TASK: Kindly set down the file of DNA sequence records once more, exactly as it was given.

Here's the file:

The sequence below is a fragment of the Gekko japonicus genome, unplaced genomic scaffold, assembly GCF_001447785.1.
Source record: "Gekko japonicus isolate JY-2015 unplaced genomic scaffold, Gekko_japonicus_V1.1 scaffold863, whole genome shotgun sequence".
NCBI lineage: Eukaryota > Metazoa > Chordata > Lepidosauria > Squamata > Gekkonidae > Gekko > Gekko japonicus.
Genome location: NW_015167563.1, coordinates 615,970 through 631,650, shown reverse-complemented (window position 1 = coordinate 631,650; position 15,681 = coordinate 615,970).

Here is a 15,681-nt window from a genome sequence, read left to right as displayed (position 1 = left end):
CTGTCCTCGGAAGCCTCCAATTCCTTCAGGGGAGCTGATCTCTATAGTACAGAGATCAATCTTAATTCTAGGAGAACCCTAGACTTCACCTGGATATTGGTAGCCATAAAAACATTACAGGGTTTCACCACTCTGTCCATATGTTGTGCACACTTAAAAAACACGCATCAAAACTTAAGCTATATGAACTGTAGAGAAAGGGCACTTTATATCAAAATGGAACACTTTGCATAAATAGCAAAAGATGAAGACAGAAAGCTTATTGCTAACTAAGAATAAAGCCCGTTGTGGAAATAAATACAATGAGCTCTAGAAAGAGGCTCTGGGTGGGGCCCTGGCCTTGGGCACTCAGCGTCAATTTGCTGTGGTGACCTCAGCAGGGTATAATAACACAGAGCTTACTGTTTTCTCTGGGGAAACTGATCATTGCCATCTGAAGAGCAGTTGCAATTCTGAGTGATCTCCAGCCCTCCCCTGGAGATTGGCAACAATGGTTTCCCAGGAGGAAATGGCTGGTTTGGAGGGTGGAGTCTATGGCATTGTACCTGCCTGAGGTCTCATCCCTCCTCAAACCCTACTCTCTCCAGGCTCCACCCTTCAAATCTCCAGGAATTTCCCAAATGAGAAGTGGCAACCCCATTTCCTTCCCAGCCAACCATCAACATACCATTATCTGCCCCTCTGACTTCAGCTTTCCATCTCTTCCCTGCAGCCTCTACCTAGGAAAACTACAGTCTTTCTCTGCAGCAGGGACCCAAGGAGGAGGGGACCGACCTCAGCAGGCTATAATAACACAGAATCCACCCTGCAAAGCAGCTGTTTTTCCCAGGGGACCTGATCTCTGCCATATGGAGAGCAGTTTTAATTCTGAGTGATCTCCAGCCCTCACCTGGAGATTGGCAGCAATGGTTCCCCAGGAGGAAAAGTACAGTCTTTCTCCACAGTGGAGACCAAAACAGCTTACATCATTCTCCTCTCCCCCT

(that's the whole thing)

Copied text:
The sequence below is a fragment of the Gekko japonicus genome, unplaced genomic scaffold, assembly GCF_001447785.1.
Source record: "Gekko japonicus isolate JY-2015 unplaced genomic scaffold, Gekko_japonicus_V1.1 scaffold863, whole genome shotgun sequence".
NCBI lineage: Eukaryota > Metazoa > Chordata > Lepidosauria > Squamata > Gekkonidae > Gekko > Gekko japonicus.
Genome location: NW_015167563.1, coordinates 615,970 through 631,650, shown reverse-complemented (window position 1 = coordinate 631,650; position 15,681 = coordinate 615,970).

Here is a 15,681-nt window from a genome sequence, read left to right as displayed (position 1 = left end):
CTGTCCTCGGAAGCCTCCAATTCCTTCAGGGGAGCTGATCTCTATAGTACAGAGATCAATCTTAATTCTAGGAGAACCCTAGACTTCACCTGGATATTGGTAGCCATAAAAACATTACAGGGTTTCACCACTCTGTCCATATGTTGTGCACACTTAAAAAACACGCATCAAAACTTAAGCTATATGAACTGTAGAGAAAGGGCACTTTATATCAAAATGGAACACTTTGCATAAATAGCAAAAGATGAAGACAGAAAGCTTATTGCTAACTAAGAATAAAGCCCGTTGTGGAAATAAATACAATGAGCTCTAGAAAGAGGCTCTGGGTGGGGCCCTGGCCTTGGGCACTCAGCGTCAATTTGCTGTGGTGACCTCAGCAGGGTATAATAACACAGAGCTTACTGTTTTCTCTGGGGAAACTGATCATTGCCATCTGAAGAGCAGTTGCAATTCTGAGTGATCTCCAGCCCTCCCCTGGAGATTGGCAACAATGGTTTCCCAGGAGGAAATGGCTGGTTTGGAGGGTGGAGTCTATGGCATTGTACCTGCCTGAGGTCTCATCCCTCCTCAAACCCTACTCTCTCCAGGCTCCACCCTTCAAATCTCCAGGAATTTCCCAAATGAGAAGTGGCAACCCCATTTCCTTCCCAGCCAACCATCAACATACCATTATCTGCCCCTCTGACTTCAGCTTTCCATCTCTTCCCTGCAGCCTCTACCTAGGAAAACTACAGTCTTTCTCTGCAGCAGGGACCCAAGGAGGAGGGGACCGACCTCAGCAGGCTATAATAACACAGAATCCACCCTGCAAAGCAGCTGTTTTTCCCAGGGGACCTGATCTCTGCCATATGGAGAGCAGTTTTAATTCTGAGTGATCTCCAGCCCTCACCTGGAGATTGGCAGCAATGGTTCCCCAGGAGGAAAAGTACAGTCTTTCTCCACAGTGGAGACCAAAACAGCTTACATCATTCTCCTCTCCCCCT